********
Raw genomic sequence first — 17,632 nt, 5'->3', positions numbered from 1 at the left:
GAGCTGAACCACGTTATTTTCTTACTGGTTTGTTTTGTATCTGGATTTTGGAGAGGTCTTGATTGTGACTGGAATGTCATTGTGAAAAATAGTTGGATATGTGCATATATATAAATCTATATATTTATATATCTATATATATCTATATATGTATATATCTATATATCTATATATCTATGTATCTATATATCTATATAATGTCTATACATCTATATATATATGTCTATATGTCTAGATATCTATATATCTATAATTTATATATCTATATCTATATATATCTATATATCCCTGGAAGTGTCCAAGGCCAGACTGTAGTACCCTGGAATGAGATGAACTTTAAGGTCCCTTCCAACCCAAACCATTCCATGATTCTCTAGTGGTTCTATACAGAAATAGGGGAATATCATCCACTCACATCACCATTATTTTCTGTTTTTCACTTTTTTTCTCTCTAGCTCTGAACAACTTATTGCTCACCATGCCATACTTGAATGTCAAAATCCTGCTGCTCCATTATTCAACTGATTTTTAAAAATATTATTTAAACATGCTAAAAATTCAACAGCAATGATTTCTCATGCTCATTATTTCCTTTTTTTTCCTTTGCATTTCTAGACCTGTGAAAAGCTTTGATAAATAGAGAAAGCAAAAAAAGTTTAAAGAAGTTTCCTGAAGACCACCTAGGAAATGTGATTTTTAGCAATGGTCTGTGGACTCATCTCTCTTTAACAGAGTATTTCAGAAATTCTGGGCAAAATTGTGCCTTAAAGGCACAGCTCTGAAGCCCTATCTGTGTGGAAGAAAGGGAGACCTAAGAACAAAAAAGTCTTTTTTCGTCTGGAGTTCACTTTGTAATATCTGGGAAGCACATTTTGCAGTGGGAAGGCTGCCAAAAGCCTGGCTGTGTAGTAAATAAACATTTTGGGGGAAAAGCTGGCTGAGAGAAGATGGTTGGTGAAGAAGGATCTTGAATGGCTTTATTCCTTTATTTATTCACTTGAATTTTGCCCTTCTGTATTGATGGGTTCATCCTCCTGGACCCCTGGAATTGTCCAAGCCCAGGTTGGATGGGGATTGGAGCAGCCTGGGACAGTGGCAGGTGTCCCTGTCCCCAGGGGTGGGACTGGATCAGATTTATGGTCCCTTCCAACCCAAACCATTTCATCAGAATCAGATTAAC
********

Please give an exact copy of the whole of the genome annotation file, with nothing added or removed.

Raw genomic sequence first — 17,632 nt, 5'->3', positions numbered from 1 at the left:
GAGCTGAACCACGTTATTTTCTTACTGGTTTGTTTTGTATCTGGATTTTGGAGAGGTCTTGATTGTGACTGGAATGTCATTGTGAAAAATAGTTGGATATGTGCATATATATAAATCTATATATTTATATATCTATATATATCTATATATGTATATATCTATATATCTATATATCTATGTATCTATATATCTATATAATGTCTATACATCTATATATATATGTCTATATGTCTAGATATCTATATATCTATAATTTATATATCTATATCTATATATATCTATATATCCCTGGAAGTGTCCAAGGCCAGACTGTAGTACCCTGGAATGAGATGAACTTTAAGGTCCCTTCCAACCCAAACCATTCCATGATTCTCTAGTGGTTCTATACAGAAATAGGGGAATATCATCCACTCACATCACCATTATTTTCTGTTTTTCACTTTTTTTCTCTCTAGCTCTGAACAACTTATTGCTCACCATGCCATACTTGAATGTCAAAATCCTGCTGCTCCATTATTCAACTGATTTTTAAAAATATTATTTAAACATGCTAAAAATTCAACAGCAATGATTTCTCATGCTCATTATTTCCTTTTTTTTCCTTTGCATTTCTAGACCTGTGAAAAGCTTTGATAAATAGAGAAAGCAAAAAAAGTTTAAAGAAGTTTCCTGAAGACCACCTAGGAAATGTGATTTTTAGCAATGGTCTGTGGACTCATCTCTCTTTAACAGAGTATTTCAGAAATTCTGGGCAAAATTGTGCCTTAAAGGCACAGCTCTGAAGCCCTATCTGTGTGGAAGAAAGGGAGACCTAAGAACAAAAAAGTCTTTTTTCGTCTGGAGTTCACTTTGTAATATCTGGGAAGCACATTTTGCAGTGGGAAGGCTGCCAAAAGCCTGGCTGTGTAGTAAATAAACATTTTGGGGGAAAAGCTGGCTGAGAGAAGATGGTTGGTGAAGAAGGATCTTGAATGGCTTTATTCCTTTATTTATTCACTTGAATTTTGCCCTTCTGTATTGATGGGTTCATCCTCCTGGACCCCTGGAATTGTCCAAGCCCAGGTTGGATGGGGATTGGAGCAGCCTGGGACAGTGGCAGGTGTCCCTGTCCCCAGGGGTGGGACTGGATCAGATTTATGGTCCCTTCCAACCCAAACCATTTCATCAGAATCAGATTAAC